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Construction down post-Covid

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Construction workers at Koh Pich in the capital’s Chamkarmon district last year. Hong Menea

Construction down post-Covid

A total of 1,679 new construction projects were approved nationwide in the first five months of 2022, down by 150 developments or 8.20 per cent year-on-year, even after the government in November moved to allow a broader resumption of socio-economic activity as Covid-19 eased, which fuelled a rebound in trade.

The investment commitment for the projects stood at $952 million, representing a 59.5 per cent drop year-on-year from $2.35 billion. Nearly 90.77 per cent of the projects, or 1,524, were for residential developments, marking a 5.16 per cent drop from 1,607 in January-May 2021, according to the Ministry of Economy and Finance’s Socio-Economic Trends report.

Huy Vanna, secretary-general of advisory firm Housing Development Association of Cambodia (HDAC), told The Post that the Covid-19 crisis not only slowed down or stopped large construction projects, especially those owned by foreign investors, but it also dissuaded players from moving ahead with new developments.

He explained that because investments in construction are long-term commitments that require large amounts of capital, the sector cannot grow as quickly as others. The ongoing impact and uncertainty from Covid will continue to weigh on the construction sector in every country, he predicted.

“The construction sector in Cambodia will not be able to recover in the short term, especially when it comes to large and high-rise buildings owned by foreign investors. Nonetheless, for residential developments invested by locals, progress goes on as normal due to the constant demand,” Vanna said.

He opined that the Cambodian construction sector, especially the large-building segment, would begin to recover in earnest when foreign investor and tourist arrivals return to pre-Covid levels.

ERA Cambodia CEO Khorn Kungkea on July 22 commented that real estate insiders expect to see the strong inflow of foreign direct investment (FDI) within the next six months, which he said would push up demand for condominiums, especially among Chinese buyers.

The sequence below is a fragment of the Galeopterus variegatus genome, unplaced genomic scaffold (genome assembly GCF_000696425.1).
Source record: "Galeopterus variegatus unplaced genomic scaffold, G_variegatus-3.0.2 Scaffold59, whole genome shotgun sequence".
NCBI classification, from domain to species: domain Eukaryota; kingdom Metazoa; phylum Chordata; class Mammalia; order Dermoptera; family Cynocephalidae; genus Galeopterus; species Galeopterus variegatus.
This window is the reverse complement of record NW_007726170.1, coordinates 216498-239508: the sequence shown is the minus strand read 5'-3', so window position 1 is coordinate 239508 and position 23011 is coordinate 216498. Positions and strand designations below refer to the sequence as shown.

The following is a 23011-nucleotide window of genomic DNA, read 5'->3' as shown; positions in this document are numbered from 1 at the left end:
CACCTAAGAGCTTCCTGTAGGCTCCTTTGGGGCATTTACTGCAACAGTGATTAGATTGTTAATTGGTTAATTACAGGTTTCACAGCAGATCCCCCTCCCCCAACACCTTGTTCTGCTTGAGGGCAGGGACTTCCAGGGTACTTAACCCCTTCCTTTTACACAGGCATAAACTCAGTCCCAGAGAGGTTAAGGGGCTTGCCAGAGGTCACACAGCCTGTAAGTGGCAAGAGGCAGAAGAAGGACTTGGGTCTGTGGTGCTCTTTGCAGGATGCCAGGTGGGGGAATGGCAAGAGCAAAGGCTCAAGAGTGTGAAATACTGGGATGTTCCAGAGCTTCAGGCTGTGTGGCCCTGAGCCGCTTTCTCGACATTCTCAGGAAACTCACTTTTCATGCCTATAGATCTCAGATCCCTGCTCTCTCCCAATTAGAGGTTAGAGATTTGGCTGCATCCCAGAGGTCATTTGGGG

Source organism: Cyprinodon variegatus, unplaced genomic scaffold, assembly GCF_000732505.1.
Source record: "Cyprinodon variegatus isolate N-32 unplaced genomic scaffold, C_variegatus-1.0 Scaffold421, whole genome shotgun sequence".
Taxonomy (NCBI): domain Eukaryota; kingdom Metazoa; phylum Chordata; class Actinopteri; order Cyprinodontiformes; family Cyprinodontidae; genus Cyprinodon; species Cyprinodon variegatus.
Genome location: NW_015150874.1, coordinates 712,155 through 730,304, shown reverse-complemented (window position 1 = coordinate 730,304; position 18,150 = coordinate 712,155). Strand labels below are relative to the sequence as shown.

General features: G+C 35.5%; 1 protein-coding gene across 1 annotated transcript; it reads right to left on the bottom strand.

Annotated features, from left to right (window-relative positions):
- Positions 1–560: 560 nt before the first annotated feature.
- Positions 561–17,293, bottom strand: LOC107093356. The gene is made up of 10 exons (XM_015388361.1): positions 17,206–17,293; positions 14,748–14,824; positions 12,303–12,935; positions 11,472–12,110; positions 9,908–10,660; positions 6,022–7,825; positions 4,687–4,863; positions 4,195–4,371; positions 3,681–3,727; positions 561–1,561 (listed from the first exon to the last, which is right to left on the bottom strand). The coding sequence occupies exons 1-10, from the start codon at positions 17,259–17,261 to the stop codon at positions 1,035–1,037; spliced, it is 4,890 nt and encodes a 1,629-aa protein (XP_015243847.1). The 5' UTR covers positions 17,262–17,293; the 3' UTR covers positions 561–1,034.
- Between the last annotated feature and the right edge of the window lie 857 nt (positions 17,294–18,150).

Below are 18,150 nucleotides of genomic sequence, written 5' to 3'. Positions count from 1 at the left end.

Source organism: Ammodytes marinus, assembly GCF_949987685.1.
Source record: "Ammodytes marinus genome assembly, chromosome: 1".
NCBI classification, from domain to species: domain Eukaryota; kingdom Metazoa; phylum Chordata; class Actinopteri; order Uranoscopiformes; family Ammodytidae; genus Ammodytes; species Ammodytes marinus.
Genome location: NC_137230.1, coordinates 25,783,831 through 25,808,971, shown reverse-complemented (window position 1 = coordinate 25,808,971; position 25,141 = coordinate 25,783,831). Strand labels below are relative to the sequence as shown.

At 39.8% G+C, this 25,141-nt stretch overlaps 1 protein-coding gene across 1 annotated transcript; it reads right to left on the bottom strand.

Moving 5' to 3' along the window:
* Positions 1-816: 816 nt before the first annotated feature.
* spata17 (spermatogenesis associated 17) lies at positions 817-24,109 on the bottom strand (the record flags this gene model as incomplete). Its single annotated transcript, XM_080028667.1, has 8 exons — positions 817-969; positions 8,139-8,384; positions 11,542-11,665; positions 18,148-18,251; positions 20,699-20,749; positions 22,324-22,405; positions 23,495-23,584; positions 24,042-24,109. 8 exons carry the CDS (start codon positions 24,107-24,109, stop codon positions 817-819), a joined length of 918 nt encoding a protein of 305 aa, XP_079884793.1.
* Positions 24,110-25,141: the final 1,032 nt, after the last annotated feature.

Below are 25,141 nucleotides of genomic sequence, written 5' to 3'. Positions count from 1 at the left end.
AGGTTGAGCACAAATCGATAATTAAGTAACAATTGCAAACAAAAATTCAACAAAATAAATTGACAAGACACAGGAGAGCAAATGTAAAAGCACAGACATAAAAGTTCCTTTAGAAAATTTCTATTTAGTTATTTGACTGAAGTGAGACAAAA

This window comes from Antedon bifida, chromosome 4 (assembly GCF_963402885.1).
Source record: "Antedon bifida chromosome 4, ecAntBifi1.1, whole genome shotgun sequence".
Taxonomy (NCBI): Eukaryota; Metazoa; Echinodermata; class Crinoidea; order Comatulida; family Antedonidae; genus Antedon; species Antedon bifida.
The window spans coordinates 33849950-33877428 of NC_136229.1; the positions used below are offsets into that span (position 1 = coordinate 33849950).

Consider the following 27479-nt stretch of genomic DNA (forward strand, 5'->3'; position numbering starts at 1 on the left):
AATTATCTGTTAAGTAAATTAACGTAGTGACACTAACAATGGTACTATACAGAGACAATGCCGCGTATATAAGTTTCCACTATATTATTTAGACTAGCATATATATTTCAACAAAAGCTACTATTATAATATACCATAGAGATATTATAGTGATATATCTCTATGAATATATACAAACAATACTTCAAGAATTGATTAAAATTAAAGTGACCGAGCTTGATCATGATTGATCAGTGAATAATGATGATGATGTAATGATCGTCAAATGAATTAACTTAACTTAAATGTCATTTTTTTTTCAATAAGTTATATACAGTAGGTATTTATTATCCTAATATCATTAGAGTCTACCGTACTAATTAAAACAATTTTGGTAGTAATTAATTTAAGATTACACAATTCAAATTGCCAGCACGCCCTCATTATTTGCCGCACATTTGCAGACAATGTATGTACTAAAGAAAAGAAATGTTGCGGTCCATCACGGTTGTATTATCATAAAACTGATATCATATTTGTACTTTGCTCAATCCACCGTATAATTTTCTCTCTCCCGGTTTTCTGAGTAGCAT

He commented that the Cambodian condo market, which was historically dominated by foreign buyers, has seen a remarkable increase in local customers amid the middle-class boom witnessed in recent times, and predicted that the trend would accelerate further in the years to come.

“During [these] past four years, the majority of condo buyers via our company are Cambodians aged between 25 and 35 years old, living in Phnom Penh, and Cambodians living abroad, who bought condos as an investment,” Kungkea said.

He sees a significant surge in condo demand down the road, and speculated that Phnom Penh would emerge as a “centre for condominium supply”.

Ministry of Tourism data show that 343,464 foreign visitors arrived in Cambodia over the January-May period, up by 275 per cent year-on-year. The 2021 full-year amount had been just 196,495, falling 85 per cent versus 2020. The Kingdom had registered an all-time high of 6.61 million in 2019.

Global Real Estate Association president Sam Soknoeun remarked that although real estate transactions are “now gradually resuming”, the large-building segment needs more time to stage a meaningful rebound.

Much like Vanna, Soknoeun attributed the stagnation in the segment to the low number of investor and visitor arrivals to the Kingdom compared to the 2018-2019 period, adding that “before deciding to invest in any project, investors always survey the market and the flow of customers thoroughly first”.

In 2021, a total of 4,303 new construction projects were approved nationwide, with cumulative registered capital commitment of nearly $5.334 billion – down by 31.21 per cent year-on-year – representing a total floor area of 12.998 million square metres, Ministry of Land Management, Urban Planning and Construction data shows.

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